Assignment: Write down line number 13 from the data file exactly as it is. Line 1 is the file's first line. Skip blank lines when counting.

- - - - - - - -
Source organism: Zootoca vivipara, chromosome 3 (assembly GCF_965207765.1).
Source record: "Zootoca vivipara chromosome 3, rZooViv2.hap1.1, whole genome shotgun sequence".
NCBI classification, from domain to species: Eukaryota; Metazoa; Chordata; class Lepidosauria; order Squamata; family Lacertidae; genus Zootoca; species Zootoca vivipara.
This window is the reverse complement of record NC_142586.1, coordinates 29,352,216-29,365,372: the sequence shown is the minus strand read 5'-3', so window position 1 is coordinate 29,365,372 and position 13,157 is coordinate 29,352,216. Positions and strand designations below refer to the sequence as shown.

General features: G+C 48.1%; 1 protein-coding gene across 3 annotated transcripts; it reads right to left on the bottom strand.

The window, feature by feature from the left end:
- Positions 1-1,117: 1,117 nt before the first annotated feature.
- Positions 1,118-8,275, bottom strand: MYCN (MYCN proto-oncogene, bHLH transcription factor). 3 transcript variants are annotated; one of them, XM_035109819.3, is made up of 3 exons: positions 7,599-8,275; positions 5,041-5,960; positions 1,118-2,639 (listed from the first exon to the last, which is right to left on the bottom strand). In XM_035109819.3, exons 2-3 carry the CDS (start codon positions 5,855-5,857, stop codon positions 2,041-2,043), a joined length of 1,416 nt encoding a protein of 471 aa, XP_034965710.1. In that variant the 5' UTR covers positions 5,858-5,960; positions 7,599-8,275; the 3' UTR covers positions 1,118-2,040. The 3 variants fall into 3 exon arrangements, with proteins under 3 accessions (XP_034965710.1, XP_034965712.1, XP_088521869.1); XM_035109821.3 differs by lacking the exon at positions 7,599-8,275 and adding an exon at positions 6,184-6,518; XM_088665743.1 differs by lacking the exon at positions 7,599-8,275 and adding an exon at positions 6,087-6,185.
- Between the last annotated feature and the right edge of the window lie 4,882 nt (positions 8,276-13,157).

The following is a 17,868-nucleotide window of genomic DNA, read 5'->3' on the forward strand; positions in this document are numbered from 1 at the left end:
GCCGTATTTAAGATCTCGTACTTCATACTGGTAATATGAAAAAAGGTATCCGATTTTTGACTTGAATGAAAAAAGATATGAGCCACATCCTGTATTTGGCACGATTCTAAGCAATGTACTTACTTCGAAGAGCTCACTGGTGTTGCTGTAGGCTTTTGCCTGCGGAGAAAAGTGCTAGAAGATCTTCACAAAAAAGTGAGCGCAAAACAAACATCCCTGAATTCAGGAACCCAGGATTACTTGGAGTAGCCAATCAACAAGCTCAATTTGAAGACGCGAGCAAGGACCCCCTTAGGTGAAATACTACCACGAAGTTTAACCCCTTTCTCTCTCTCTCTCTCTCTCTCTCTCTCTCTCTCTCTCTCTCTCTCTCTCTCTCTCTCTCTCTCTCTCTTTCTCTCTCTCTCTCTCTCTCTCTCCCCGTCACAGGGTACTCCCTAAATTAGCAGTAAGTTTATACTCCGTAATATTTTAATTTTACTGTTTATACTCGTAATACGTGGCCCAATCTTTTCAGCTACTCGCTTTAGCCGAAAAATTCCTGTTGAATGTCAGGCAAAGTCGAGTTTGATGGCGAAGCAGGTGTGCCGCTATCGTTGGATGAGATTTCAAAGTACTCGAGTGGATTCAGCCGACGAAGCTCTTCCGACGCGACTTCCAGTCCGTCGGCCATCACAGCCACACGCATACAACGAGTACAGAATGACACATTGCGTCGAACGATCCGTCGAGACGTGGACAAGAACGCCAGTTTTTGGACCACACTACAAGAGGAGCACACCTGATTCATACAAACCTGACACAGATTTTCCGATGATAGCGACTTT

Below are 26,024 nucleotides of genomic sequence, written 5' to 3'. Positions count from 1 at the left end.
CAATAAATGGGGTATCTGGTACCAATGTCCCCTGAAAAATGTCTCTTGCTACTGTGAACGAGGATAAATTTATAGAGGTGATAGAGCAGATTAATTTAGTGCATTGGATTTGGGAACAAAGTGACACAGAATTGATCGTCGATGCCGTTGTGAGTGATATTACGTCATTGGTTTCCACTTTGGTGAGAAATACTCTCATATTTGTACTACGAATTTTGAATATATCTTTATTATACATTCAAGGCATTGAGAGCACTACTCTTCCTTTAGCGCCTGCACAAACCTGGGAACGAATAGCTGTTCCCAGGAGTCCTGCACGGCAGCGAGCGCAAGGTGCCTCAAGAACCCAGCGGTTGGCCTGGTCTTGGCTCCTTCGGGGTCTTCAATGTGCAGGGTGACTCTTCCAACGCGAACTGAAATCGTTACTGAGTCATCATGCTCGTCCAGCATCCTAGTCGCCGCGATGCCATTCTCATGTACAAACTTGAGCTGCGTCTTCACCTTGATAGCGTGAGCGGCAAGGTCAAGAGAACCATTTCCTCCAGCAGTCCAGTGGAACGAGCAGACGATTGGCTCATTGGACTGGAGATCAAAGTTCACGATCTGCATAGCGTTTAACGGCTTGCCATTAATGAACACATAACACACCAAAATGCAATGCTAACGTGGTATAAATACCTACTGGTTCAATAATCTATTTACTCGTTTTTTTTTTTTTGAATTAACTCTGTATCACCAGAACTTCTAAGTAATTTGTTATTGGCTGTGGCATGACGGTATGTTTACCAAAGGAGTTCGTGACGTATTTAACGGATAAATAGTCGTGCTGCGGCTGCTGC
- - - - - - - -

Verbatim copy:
CAATAAATGGGGTATCTGGTACCAATGTCCCCTGAAAAATGTCTCTTGCTACTGTGAACGAGGATAAATTTATAGAGGTGATAGAGCAGATTAATTTAGTGCATTGGATTTGGGAACAAAGTGACACAGAATTGATCGTCGATGCCGTTGTGAGTGATATTACGTCATTGGTTTCCACTTTGGTGAGAAATACTCTCATATTTGTACTACGAATTTTGAATATATCTTTATTATACATTCAAGGCATTGAGAGCACTACTCTTCCTTTAGCGCCTGCACAAACCTGGGAACGAATAGCTGTTCCCAGGAGTCCTGCACGGCAGCGAGCGCAAGGTGCCTCAAGAACCCAGCGGTTGGCCTGGTCTTGGCTCCTTCGGGGTCTTCAATGTGCAGGGTGACTCTTCCAACGCGAACTGAAATCGTTACTGAGTCATCATGCTCGTCCAGCATCCTAGTCGCCGCGATGCCATTCTCATGTACAAACTTGAGCTGCGTCTTCACCTTGATAGCGTGAGCGGCAAGGTCAAGAGAACCATTTCCTCCAGCAGTCCAGTGGAACGAGCAGACGATTGGCTCATTGGACTGGAGATCAAAGTTCACGATCTGCATAGCGTTTAACGGCTTGCCATTAATGAACACATAACACACCAAAATGCAATGCTAACGTGGTATAAATACCTACTGGTTCAATAATCTATTTACTCGTTTTTTTTTTTTTGAATTAACTCTGTATCACCAGAACTTCTAAGTAATTTGTTATTGGCTGTGGCATGACGGTATGTTTACCAAAGGAGTTCGTGACGTATTTAACGGATAAATAGTCGTGCTGCGGCTGCTGC